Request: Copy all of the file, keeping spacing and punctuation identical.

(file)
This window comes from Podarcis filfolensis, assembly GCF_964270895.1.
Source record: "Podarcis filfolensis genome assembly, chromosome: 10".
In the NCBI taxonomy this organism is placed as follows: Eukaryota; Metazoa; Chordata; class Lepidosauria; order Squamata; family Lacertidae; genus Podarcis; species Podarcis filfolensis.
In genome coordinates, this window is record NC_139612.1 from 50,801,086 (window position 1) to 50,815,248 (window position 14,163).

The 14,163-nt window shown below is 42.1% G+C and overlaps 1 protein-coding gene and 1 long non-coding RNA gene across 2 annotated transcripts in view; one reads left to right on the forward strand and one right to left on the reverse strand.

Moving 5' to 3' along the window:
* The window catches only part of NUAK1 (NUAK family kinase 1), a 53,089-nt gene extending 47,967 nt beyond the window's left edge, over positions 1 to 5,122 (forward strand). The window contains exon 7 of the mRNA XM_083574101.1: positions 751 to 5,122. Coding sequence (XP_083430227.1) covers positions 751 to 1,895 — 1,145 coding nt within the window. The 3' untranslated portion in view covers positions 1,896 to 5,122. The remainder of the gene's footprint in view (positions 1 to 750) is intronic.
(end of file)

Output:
This window comes from Podarcis filfolensis, assembly GCF_964270895.1.
Source record: "Podarcis filfolensis genome assembly, chromosome: 10".
In the NCBI taxonomy this organism is placed as follows: Eukaryota; Metazoa; Chordata; class Lepidosauria; order Squamata; family Lacertidae; genus Podarcis; species Podarcis filfolensis.
In genome coordinates, this window is record NC_139612.1 from 50,801,086 (window position 1) to 50,815,248 (window position 14,163).

The 14,163-nt window shown below is 42.1% G+C and overlaps 1 protein-coding gene and 1 long non-coding RNA gene across 2 annotated transcripts in view; one reads left to right on the forward strand and one right to left on the reverse strand.

Moving 5' to 3' along the window:
* The window catches only part of NUAK1 (NUAK family kinase 1), a 53,089-nt gene extending 47,967 nt beyond the window's left edge, over positions 1 to 5,122 (forward strand). The window contains exon 7 of the mRNA XM_083574101.1: positions 751 to 5,122. Coding sequence (XP_083430227.1) covers positions 751 to 1,895 — 1,145 coding nt within the window. The 3' untranslated portion in view covers positions 1,896 to 5,122. The remainder of the gene's footprint in view (positions 1 to 750) is intronic.